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Entries in Arab Spring (15)

Saturday
Oct132012

More Than One Hundred Injured in Tahrir Square Protests

AFP/GettyImages(CAIRO) -- More than 100 people were injured during protests on the streets of Cairo, as thousands of demonstrators congregated in Tahrir Square.

Supporters of Egypt's new Islamist president Mohammed Morsi have clashed with liberal protesters in Cairo, throwing rocks and setting fires, in the first violent unrest since Morsi took office...

And it's been just over one hundred days in for President Morsi, but problems including a faltering economy and fuel shortages persist and fester.

His supporters say he needs more time and patience from the Egyptian people in order to overcome the mistakes made by former president Hosni Mubarak.

One issue in particular is angering liberal groups. They want more diversity on the panel tasked with writing Egypt's new constitution, which is packed with Brotherhood members, who have proposed provisions that opponents say greatly suppress civil liberties.

Copyright 2012 ABC News Radio

Monday
Jun252012

Egypt’s President-Elect to Be ‘Judged by Actions, Not Religious Affiliation’

AFP/GettyImages(WASHINGTON) -- White House Press Secretary Jay Carney told reporters that he’d heard the criticism that Egypt’s choice to elect a Muslim Brotherhood candidate to the presidency showed that the Arab Spring was a debacle, but he cautioned that, “we judge individuals and parties that are elected in a democratic process by their actions, not by their religious affiliation.”

Critics of the Muslim Brotherhood have pointed out that the group has called Israel an "enemy entity" and has celebrated jihad against the West. The Obama administration has painted the Muslim Brotherhood as a "moderate" group.

“We hope President-Elect (Mohammed) Morsi will take steps to advance national unity, uphold universal values and respect the rights of all Egyptian citizens including women and religious minorities such as Coptic Christians,” Carney said, reading a statement aboard Air Force One Monday.

He said that concerns about relations with Israel being hurt should be tempered by the fact that Morsi acknowledged Egypt would continue to uphold its treaty obligations with the Israelis. As for Iran? Carney wouldn’t say the U.S. would urge or demand that Egypt steer clear of formal relations with Iran but suggested that it’s, "perfectly appropriate for a nation like Egypt to have relations with its neighbors but again we look to Egypt to continue its significant role as a pillar of regional peace and stability."

Copyright 2012 ABC News Radio

Saturday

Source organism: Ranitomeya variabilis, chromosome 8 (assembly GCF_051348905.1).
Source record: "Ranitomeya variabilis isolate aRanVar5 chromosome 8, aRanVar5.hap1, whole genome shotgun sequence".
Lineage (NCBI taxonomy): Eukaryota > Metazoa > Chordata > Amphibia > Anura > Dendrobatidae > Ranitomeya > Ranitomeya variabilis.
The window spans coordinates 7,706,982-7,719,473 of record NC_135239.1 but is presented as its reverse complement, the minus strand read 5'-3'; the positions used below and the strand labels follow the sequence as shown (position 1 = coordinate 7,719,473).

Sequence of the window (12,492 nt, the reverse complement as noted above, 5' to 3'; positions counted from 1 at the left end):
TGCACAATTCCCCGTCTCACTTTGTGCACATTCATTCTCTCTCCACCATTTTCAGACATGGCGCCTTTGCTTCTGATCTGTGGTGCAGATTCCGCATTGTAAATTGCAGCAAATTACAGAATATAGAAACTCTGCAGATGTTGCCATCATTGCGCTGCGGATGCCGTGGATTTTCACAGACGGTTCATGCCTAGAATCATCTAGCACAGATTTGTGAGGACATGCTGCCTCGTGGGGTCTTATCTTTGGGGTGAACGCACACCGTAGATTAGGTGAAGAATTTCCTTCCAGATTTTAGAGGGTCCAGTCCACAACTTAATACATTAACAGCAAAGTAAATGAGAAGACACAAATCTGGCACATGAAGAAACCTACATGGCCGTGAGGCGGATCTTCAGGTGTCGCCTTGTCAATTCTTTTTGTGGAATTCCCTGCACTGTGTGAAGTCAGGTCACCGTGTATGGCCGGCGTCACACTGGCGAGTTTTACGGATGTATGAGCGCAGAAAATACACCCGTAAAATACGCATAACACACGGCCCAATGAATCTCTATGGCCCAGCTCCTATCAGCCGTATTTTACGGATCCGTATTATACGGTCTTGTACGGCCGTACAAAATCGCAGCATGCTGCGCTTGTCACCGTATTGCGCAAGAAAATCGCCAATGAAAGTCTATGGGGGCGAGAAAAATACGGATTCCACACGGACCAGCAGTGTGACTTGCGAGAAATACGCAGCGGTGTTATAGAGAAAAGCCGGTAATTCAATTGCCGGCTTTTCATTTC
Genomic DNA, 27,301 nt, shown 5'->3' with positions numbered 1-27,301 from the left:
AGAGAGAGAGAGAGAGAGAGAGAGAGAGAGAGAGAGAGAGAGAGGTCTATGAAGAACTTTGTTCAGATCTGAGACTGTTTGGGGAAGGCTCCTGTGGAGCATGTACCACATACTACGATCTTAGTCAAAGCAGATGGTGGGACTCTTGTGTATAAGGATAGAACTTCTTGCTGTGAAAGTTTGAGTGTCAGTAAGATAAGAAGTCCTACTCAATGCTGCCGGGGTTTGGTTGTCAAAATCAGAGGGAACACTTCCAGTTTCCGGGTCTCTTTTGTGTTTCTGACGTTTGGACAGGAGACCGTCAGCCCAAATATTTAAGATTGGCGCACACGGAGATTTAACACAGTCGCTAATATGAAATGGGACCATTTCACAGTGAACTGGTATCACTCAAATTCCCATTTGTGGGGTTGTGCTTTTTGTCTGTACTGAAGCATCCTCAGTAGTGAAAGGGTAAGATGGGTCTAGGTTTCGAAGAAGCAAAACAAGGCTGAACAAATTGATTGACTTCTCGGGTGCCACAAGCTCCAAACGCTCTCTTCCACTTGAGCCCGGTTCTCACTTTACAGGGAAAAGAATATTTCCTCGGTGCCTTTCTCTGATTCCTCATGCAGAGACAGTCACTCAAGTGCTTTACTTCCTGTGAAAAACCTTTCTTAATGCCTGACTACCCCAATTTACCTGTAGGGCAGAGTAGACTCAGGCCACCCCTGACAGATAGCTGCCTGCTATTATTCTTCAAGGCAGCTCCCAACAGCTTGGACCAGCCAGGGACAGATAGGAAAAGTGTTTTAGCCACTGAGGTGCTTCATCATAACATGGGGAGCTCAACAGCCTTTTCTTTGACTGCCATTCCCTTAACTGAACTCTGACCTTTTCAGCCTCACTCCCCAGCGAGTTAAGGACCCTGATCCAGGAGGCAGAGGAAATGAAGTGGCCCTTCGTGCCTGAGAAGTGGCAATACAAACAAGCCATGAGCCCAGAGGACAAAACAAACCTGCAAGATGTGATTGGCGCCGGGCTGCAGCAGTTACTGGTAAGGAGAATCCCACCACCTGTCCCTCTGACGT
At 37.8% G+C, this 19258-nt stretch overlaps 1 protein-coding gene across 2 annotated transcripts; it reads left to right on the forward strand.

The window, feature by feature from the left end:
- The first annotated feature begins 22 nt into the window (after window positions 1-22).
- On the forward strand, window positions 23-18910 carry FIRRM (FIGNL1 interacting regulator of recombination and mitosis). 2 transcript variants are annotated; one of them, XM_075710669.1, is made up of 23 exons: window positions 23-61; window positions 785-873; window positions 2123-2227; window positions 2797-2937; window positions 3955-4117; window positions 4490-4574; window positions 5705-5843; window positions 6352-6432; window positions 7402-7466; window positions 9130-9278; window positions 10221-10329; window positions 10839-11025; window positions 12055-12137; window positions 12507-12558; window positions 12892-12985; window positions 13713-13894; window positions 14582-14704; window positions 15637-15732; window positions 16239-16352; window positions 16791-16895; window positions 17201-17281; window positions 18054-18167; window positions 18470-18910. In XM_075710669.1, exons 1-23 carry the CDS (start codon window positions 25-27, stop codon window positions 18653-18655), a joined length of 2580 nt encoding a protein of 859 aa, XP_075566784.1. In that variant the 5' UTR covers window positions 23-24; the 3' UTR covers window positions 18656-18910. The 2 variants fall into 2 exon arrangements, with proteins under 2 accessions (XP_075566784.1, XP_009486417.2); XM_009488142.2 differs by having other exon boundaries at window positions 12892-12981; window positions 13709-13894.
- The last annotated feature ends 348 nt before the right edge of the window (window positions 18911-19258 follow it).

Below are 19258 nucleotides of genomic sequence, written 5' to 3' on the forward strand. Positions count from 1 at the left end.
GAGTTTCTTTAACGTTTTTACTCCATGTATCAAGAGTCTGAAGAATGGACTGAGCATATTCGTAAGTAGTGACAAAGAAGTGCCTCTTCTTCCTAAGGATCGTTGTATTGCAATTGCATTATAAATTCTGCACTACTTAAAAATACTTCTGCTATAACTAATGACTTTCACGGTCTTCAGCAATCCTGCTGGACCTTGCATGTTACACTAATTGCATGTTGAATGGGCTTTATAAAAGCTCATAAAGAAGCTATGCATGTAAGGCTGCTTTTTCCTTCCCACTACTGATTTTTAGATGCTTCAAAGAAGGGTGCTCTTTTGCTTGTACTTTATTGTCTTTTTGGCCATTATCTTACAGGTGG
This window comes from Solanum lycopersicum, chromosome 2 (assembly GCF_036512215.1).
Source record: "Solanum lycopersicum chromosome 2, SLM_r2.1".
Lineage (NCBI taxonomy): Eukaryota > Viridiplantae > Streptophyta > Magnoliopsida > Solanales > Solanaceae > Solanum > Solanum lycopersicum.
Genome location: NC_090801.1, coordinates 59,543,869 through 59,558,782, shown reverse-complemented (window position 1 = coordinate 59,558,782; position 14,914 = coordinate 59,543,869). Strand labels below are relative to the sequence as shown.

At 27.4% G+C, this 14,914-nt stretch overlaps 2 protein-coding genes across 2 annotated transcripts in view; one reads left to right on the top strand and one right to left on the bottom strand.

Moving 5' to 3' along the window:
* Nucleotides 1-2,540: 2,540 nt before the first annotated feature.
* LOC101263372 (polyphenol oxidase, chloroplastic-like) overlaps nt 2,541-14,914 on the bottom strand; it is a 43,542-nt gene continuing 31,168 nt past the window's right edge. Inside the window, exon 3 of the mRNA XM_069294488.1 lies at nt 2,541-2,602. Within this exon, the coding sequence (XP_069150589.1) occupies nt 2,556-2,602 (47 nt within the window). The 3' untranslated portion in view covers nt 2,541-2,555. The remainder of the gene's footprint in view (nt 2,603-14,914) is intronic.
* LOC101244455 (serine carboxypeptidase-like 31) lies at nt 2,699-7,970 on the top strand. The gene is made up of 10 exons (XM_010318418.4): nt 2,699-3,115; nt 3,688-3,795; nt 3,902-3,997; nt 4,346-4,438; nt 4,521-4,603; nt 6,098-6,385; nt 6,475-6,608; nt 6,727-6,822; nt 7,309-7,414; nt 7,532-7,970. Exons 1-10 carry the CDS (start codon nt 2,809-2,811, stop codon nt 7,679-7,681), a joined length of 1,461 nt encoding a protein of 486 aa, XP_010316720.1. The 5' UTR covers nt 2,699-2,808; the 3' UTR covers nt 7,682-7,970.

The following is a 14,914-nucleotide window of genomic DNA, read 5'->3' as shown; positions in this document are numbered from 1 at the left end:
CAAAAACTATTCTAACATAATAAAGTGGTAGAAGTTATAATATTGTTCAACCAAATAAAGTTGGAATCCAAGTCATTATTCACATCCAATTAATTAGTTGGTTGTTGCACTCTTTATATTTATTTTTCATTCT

May262012

Deadliest Attack in Syrian Uprising

Stockbyte/Thinkstock(HAOULA, Syria) -- More than 90 people have been reported dead in what is being called one of the bloodiest events in the Syrian uprising.

The UN chief monitor, Major General Robert Mood, confirmed the reports of a deadly government crackdown in the town of Haoula on Friday afternoon. The assault started after an anti-regime demonstration which began with artillery shelling. Many more were killed after the town was stormed by “shabiha,” who are known as pro-regime thugs. It is unknown how many people were injured in this assault.

The Syrian uprising started in January of 2011, and the protestors want an end to the regime of President Bashar al-Assad. Since the spring of 2011, the Syrian Army has been used to quell these uprisings.

In a statement published on Saturday, the United Nations Secretary-General and the Joint Special Envoy for Syria condemn the violent crackdown in Syria. “The Secretary-General and the Joint Special Envoy demand that the Government of Syria immediately cease the use of heavy weapons in population centres. They reiterate that all violence in all its forms in Syria must cease.”

In his own statement, William Hague, the Foreign Secretary of Britain said, “There are credible and horrific reports that a large number of civilians have been massacred at the hands of Syrian forces in the town of Houla, including children. Our urgent priority is to establish a full account of this appalling crime and to move swiftly to ensure that those responsible are identified and held to account.”

The BBC reported that at least 30 of those killed in this attack were children under the age of 10.

Coopyright 2012 ABC News Radio Online

Tuesday
Apr032012

Gadhafi’s Mercenaries Spread Guns and Fighting in Africa

Salah Malkawi/ Getty Images(PRETORIA, South Africa) -- When Libya’s dictator for more than four decades fell victim to the Arab Spring, Col. Moammar Gadhafi’s influence didn’t end.  It is now contributing to increased attacks by rebel groups, the arming of terrorists and a hunger crisis in other parts of Africa.